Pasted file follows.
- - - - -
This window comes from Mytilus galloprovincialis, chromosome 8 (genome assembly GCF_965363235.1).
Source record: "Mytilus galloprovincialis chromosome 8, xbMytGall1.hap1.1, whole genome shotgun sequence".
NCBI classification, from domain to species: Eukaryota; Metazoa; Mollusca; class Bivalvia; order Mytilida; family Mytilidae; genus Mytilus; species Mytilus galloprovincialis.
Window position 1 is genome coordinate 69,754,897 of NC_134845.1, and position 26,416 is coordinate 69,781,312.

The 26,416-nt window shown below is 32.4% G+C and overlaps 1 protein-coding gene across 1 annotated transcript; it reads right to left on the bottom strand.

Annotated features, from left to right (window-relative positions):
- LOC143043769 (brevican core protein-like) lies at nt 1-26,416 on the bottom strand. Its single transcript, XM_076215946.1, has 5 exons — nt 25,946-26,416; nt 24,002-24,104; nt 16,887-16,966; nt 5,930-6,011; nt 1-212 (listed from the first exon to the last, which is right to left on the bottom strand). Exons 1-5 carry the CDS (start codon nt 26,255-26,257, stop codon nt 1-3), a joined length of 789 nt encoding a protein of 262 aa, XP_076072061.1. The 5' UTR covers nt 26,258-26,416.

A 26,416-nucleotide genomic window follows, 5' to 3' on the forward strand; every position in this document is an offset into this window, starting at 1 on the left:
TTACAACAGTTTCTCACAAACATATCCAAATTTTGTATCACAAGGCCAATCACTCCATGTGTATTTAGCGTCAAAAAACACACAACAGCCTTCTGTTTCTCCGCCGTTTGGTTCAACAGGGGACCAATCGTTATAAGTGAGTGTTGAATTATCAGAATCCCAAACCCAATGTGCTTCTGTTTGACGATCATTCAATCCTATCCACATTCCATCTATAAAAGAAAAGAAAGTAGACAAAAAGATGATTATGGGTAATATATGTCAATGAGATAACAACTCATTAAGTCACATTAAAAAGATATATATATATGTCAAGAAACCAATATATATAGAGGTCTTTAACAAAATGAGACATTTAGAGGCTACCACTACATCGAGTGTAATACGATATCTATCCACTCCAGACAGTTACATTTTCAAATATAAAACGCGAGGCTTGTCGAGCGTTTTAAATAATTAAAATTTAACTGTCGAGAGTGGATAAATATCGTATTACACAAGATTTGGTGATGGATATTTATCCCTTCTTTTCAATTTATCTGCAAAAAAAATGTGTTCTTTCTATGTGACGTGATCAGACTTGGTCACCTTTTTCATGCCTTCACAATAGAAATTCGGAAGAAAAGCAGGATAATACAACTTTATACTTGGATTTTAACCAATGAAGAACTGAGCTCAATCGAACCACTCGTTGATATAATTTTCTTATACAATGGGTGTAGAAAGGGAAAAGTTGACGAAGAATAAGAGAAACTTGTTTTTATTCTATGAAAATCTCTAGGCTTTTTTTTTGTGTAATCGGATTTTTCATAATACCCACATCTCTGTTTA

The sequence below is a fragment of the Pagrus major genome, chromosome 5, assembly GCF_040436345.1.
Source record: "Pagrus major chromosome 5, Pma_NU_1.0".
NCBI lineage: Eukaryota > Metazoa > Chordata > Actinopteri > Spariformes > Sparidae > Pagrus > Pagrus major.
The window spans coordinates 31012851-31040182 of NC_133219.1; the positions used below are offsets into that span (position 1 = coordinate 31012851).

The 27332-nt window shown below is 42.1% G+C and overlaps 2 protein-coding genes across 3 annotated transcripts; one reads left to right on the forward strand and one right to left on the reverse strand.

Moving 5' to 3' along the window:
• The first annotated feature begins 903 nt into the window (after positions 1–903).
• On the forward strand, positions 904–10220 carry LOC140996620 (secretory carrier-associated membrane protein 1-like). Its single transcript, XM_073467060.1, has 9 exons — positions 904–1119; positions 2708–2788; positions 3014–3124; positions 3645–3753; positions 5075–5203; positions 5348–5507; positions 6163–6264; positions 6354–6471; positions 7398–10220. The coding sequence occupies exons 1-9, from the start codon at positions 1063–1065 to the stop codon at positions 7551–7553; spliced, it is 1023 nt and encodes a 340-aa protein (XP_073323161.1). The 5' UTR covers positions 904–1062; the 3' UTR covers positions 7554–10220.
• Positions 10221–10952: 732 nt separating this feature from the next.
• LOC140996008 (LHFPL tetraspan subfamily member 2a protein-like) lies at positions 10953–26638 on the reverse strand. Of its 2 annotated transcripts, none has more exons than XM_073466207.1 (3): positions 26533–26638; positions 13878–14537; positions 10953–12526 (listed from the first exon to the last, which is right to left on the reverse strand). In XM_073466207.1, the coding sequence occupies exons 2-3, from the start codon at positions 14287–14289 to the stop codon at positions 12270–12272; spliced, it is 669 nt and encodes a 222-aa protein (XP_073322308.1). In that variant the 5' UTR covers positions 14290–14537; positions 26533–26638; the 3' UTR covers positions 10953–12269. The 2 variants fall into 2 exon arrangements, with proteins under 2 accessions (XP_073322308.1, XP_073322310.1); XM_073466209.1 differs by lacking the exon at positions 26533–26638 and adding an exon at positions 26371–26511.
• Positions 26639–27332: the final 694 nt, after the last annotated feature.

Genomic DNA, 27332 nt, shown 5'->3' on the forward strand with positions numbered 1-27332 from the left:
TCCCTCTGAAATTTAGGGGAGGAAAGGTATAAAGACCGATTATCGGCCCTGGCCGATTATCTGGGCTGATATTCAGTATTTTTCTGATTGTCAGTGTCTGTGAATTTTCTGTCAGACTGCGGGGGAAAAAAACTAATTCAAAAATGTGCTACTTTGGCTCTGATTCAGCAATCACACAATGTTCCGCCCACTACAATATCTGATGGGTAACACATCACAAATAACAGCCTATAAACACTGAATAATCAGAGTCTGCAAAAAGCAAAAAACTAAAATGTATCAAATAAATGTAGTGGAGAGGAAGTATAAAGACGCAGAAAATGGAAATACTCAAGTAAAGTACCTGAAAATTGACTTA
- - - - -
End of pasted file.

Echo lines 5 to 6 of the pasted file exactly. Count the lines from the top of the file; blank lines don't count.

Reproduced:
The 26,416-nt window shown below is 32.4% G+C and overlaps 1 protein-coding gene across 1 annotated transcript; it reads right to left on the bottom strand.

Annotated features, from left to right (window-relative positions):